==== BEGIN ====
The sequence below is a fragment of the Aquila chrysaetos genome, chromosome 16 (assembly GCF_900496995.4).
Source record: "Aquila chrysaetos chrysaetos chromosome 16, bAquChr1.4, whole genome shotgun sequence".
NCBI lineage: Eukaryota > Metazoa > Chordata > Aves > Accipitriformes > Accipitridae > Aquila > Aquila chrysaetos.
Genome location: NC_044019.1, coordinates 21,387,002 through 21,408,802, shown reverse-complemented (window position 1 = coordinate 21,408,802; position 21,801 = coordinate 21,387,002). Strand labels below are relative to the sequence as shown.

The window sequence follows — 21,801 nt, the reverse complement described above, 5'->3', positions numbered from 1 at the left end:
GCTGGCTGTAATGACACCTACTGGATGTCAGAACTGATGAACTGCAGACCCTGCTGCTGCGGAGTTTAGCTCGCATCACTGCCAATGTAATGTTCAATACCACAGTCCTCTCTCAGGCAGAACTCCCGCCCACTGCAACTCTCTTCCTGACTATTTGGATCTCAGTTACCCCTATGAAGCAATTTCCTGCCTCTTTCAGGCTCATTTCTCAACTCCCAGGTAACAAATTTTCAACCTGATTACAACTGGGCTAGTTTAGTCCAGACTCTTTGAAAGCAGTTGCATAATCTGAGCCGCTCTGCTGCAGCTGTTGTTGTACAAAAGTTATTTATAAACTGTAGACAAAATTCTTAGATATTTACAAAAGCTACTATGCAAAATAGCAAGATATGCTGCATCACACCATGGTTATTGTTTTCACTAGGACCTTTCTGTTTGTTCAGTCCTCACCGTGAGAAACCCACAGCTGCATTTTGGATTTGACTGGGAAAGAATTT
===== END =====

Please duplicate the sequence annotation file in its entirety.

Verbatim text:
The sequence below is a fragment of the Aquila chrysaetos genome, chromosome 16 (assembly GCF_900496995.4).
Source record: "Aquila chrysaetos chrysaetos chromosome 16, bAquChr1.4, whole genome shotgun sequence".
NCBI lineage: Eukaryota > Metazoa > Chordata > Aves > Accipitriformes > Accipitridae > Aquila > Aquila chrysaetos.
Genome location: NC_044019.1, coordinates 21,387,002 through 21,408,802, shown reverse-complemented (window position 1 = coordinate 21,408,802; position 21,801 = coordinate 21,387,002). Strand labels below are relative to the sequence as shown.

The window sequence follows — 21,801 nt, the reverse complement described above, 5'->3', positions numbered from 1 at the left end:
GCTGGCTGTAATGACACCTACTGGATGTCAGAACTGATGAACTGCAGACCCTGCTGCTGCGGAGTTTAGCTCGCATCACTGCCAATGTAATGTTCAATACCACAGTCCTCTCTCAGGCAGAACTCCCGCCCACTGCAACTCTCTTCCTGACTATTTGGATCTCAGTTACCCCTATGAAGCAATTTCCTGCCTCTTTCAGGCTCATTTCTCAACTCCCAGGTAACAAATTTTCAACCTGATTACAACTGGGCTAGTTTAGTCCAGACTCTTTGAAAGCAGTTGCATAATCTGAGCCGCTCTGCTGCAGCTGTTGTTGTACAAAAGTTATTTATAAACTGTAGACAAAATTCTTAGATATTTACAAAAGCTACTATGCAAAATAGCAAGATATGCTGCATCACACCATGGTTATTGTTTTCACTAGGACCTTTCTGTTTGTTCAGTCCTCACCGTGAGAAACCCACAGCTGCATTTTGGATTTGACTGGGAAAGAATTT